“The Paris climate summit has all the ingredients to make history: an almost universal understanding of the urgency to act, an agreement on the final document within reach, and governments worldwide determined to act,” says Alexander Ochs, Director of Climate and Energy and Worldwatch’s head of delegation.
“A quarter century after the world embarked on protecting the atmosphere, we are closer than ever to making real change happen. Paris can alter the way we generate and consume energy; manufacture goods; produce our food and treat our forests and peatlands; run our transport systems; respond to the ecosystem changes already underway; and, maybe most importantly, work together across borders when confronted with problems of global scale,” says Ochs. “Let’s seize this opportunity!”
Worldwatch will be among the international civil society organizations at the COP21 that will lead in debates and discussions about solutions to climate change. Check out our event lineup below and keep an eye on this critical moment.
From 30 November to 11 December, representatives of over 190 countries gather in Paris to reach a global agreement on how to deal with climate change after the expiry of Kyoto Protocol. The talks take place in a city that has been shaken by the Nov 13 terrorist attacks, under a state of emergency, and high security detail for a COP. (…)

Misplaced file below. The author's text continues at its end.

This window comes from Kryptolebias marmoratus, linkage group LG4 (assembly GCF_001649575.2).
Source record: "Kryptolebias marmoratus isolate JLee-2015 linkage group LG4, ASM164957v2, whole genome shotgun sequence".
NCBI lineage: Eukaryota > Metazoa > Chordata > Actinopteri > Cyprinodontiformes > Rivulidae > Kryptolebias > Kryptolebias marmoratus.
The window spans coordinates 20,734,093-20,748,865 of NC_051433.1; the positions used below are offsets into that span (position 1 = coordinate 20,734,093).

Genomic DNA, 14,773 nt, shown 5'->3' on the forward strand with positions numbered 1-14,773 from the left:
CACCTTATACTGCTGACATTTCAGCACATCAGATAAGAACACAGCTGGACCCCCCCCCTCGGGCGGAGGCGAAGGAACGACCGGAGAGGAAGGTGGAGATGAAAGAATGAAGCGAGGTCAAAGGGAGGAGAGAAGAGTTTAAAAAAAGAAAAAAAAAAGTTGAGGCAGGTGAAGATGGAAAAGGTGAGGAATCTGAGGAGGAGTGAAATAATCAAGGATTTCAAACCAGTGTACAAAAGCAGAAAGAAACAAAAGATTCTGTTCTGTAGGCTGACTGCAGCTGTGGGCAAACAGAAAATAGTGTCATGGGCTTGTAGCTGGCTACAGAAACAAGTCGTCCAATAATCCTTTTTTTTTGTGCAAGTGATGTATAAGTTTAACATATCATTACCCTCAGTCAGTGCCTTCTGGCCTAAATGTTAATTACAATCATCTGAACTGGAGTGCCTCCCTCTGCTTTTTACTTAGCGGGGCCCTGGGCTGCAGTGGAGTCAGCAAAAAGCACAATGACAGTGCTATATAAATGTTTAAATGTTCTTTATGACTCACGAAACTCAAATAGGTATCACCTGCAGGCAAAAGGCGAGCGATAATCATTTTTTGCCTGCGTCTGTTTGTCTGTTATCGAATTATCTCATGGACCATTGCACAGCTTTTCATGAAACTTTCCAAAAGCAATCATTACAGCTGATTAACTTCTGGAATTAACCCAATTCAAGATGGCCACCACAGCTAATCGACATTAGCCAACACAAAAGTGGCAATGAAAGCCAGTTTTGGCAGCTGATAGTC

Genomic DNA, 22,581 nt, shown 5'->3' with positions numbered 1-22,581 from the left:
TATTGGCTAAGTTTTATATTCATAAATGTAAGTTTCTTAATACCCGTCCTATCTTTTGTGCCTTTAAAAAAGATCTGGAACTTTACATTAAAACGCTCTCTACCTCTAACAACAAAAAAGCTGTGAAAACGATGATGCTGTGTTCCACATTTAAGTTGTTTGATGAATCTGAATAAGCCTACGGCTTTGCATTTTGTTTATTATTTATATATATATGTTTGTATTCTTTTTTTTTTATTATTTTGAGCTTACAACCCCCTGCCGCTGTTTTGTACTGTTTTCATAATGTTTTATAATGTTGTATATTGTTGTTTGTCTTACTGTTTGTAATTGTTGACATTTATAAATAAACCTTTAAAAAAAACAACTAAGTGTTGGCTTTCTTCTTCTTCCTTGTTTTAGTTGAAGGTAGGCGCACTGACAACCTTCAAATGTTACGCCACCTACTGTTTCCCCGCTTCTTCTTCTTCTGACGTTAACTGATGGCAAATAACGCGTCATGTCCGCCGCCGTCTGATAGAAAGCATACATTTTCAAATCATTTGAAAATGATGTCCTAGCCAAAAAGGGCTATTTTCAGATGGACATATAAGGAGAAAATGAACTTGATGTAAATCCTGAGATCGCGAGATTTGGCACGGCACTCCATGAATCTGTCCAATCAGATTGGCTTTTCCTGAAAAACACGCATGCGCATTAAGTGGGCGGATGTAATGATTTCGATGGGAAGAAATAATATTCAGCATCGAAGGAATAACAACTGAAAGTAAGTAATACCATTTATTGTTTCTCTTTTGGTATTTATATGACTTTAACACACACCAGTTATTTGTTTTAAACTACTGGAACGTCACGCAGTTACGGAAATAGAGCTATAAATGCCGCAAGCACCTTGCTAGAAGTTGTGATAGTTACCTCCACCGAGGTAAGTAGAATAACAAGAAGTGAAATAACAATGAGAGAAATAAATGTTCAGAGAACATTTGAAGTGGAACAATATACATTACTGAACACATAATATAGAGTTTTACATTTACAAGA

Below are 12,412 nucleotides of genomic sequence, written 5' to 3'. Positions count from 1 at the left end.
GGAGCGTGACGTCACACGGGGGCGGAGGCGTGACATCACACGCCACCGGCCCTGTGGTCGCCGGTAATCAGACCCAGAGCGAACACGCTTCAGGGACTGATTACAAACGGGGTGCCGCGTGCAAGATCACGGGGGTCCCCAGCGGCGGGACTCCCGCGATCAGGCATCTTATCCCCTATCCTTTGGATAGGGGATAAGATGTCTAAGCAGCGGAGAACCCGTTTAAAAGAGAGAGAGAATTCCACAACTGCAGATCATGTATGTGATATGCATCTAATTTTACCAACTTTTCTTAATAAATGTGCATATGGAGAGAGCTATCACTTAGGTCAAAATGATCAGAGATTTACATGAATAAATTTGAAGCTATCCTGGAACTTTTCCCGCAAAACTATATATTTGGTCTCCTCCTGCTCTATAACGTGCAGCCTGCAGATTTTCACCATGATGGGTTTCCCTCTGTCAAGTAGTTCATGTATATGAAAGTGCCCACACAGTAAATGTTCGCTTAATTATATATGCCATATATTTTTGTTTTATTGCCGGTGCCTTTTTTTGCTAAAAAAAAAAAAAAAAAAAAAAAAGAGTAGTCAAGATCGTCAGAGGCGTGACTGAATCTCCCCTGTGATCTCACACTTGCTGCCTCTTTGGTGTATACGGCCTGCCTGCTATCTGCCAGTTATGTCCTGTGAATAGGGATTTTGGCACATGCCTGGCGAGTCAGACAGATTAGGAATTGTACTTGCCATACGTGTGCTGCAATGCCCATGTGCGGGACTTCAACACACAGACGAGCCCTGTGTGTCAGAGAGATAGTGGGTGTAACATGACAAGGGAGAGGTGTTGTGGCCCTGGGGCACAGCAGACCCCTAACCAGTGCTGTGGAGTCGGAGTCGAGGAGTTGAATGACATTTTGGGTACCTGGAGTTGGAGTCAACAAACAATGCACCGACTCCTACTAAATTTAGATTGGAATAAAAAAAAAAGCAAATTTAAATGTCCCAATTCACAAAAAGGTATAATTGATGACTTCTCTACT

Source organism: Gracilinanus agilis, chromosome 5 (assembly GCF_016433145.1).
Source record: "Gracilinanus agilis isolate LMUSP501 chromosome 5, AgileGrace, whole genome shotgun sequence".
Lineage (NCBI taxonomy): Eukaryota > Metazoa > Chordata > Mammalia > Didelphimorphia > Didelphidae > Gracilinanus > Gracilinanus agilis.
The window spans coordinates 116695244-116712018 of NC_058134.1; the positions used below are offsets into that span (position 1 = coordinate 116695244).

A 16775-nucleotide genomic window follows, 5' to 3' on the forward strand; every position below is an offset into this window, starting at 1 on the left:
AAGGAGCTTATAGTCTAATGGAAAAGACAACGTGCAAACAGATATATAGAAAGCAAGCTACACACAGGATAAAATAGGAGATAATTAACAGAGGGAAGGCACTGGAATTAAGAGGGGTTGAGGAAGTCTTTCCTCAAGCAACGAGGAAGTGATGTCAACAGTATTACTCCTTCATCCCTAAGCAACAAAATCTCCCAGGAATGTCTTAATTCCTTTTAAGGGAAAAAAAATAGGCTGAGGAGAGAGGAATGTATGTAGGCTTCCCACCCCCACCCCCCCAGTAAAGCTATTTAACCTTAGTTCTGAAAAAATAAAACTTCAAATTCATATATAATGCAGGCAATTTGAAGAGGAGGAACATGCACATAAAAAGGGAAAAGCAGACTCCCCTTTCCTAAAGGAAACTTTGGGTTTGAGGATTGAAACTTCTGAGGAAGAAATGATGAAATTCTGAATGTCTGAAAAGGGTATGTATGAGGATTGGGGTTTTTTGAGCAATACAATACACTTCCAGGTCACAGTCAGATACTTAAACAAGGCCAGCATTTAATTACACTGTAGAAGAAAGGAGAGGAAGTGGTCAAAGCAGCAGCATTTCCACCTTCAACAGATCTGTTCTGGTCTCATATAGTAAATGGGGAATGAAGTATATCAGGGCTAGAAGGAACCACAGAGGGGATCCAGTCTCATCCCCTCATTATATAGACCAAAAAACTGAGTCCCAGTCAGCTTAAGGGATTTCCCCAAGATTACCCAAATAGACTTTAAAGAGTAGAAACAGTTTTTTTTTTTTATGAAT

We asked experts from a variety of sectors what they expected to see after COP21. We’ll continue to update this from the conference in the next two weeks. (…)
Alexander Ochs, Director Climate and Energy Program, Worldwatch Institute. Washington – Berlin:
“We will continue helping individual countries and municipalities transform their energy systems, including in Africa, Latin America and Asia. Why the focus on developing countries? Because this is where the development needs are the strongest and the pressure not to embark on a development path dependent on fossil fuels is the greatest. In Haiti, for example, 10% of Gross Domestic Product is squandered on fossil fuels while two thirds of the populations still do not have reliable energy access. In at least four out of five countries worldwide there is now a clear economic argument to move from conventional fuels to renewables and to boost efficiency. There are challenges also in North America and Europe, but the most suffering from today’s unjust, unaffordable, and unsustainable energy system is in the regions less developed.”
Full text [here]
– Negotiators from the 15-member Caribbean Community (CARICOM) are intent on striking a deal to keep the global temperature rise at 1.5 degrees of pre-industrial levels, but many fear that a 10-year-old agreement to buy cheap petroleum from Venezuela puts their discussions in jeopardy. (…)
While agreeing that PetroCaribe could be a disincentive for investments in domestic renewable energy, Alexander Ochs, Director of Climate and Energy at WorldWatch Institute noted, “Caribbean governments are increasingly aware of the enormous financial, environmental and social costs associated with continued dependence on fossil fuels.” (…)
“Even if the problem of global warming did not exist, and the burning of fossil fuels did not result in extensive local air and water pollution, CARICOM would still have to mandate to transition away from these fuels as swiftly as possible for reasons of social opportunity, economic competitiveness and national security, ”said Ochs, one of the authors of the new Caribbean Sustainable Energy Roadmap and Strategy (C-SERMS) Baseline Report and Assessment, launched on October 28. (…)